We know emergencies happen, and that’s why you can call our office at 678-450-7011, 24 hours a day. We will assess the situation and provide further instructions. In the meantime, here are some tips on how to handle a pediatric dental emergency:
Toothache: Gently clean around the tooth using a toothbrush and toothpaste. Rinse the mouth with warm salt water and use dental floss to remove any trapped food between the teeth. DO NOT place aspirin on the gums or tooth. This will cause a burn to the gum tissues. If there is swelling, apply cold to the outside of the face. Give acetaminophen (Tylenol) or ibuprofen (Motrin) for pain and call our office to make arrangements for evaluation.
Broken or Chipped Tooth: Rinse the mouth with warm water. Place a cold compress on the face in the area of the broken tooth to reduce swelling of soft tissues. Try to locate any tooth fragments and store them in cold milk. Call our office to make arrangements for evaluation.
Cut or Bitten Tongue, Lip or Cheek: Apply an ice compress to the injured area. If there is bleeding apply gentle pressure with a clean cloth or gauze. If bleeding is not controlled with gentle pressure after 15 minutes, go to a hospital emergency room. If your child has bitten their cheek, lip, or tongue after having dental treatment, there will be swelling which may worsen over the next couple of days. A yellowish, white plaque (soft scab) will likely develop. This is part of the healing process. The lesion will heal over the next 10-14 days. If your child complains of pain, you may give children’s Tylenol or Ibuprofen and apply Orabase to the area, which can be purchased at a drug store.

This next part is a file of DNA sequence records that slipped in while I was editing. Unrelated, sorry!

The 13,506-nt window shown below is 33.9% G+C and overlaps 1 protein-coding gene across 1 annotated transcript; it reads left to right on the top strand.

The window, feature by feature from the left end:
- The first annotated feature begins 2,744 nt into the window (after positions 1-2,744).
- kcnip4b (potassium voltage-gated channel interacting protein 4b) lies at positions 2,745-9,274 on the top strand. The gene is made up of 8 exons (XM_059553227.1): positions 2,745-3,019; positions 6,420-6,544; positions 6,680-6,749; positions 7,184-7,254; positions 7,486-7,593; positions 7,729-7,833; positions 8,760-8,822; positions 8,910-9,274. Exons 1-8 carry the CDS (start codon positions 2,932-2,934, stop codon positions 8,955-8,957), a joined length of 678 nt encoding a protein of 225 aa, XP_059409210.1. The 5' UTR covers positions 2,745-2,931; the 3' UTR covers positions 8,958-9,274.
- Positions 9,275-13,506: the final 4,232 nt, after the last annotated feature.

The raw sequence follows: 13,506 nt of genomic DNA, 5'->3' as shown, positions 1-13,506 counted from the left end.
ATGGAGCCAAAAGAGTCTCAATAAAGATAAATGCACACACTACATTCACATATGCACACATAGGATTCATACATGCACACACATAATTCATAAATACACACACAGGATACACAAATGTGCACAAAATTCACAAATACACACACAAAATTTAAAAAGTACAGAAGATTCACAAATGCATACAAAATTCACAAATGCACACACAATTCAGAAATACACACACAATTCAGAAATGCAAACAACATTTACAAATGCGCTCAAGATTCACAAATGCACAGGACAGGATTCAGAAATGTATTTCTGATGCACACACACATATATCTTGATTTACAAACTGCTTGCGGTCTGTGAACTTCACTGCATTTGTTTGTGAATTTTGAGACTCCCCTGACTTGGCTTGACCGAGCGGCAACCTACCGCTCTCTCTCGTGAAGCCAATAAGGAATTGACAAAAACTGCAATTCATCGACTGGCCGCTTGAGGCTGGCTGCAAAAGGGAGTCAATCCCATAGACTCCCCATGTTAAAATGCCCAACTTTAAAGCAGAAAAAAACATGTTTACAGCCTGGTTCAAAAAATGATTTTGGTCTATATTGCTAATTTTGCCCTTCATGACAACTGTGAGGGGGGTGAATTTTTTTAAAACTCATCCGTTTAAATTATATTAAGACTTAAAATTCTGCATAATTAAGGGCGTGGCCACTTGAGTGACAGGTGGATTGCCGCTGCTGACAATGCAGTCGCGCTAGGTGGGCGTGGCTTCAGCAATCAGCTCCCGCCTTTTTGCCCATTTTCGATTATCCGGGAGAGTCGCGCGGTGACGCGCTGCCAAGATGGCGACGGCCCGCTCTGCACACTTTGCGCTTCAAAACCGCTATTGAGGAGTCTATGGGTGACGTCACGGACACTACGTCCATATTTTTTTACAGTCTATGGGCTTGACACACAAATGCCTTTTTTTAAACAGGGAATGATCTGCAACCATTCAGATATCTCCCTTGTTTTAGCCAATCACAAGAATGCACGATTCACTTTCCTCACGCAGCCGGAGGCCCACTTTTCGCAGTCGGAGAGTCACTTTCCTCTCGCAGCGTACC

Knocked Out Baby Tooth: If the tooth is a primary (baby) tooth, no immediate treatment is necessary. Primary teeth are not re-implanted. Call our office to make arrangements for evaluation.
Knocked Out Permanent Tooth: Try to find the tooth. Only handle the tooth by the crown (the part of the tooth you can see in the mouth). Do not touch the root portion of the tooth. You may gently rinse the tooth with saline but do not scrub or clean the tooth excessively. Attempt to reinsert the tooth in its socket. Ask the child to hold the tooth in place by biting on a clean cloth or gauze. If you are unable to reinsert the tooth, transport it in a cup containing milk. Time is a critical factor in saving the tooth. Contact our office immediately.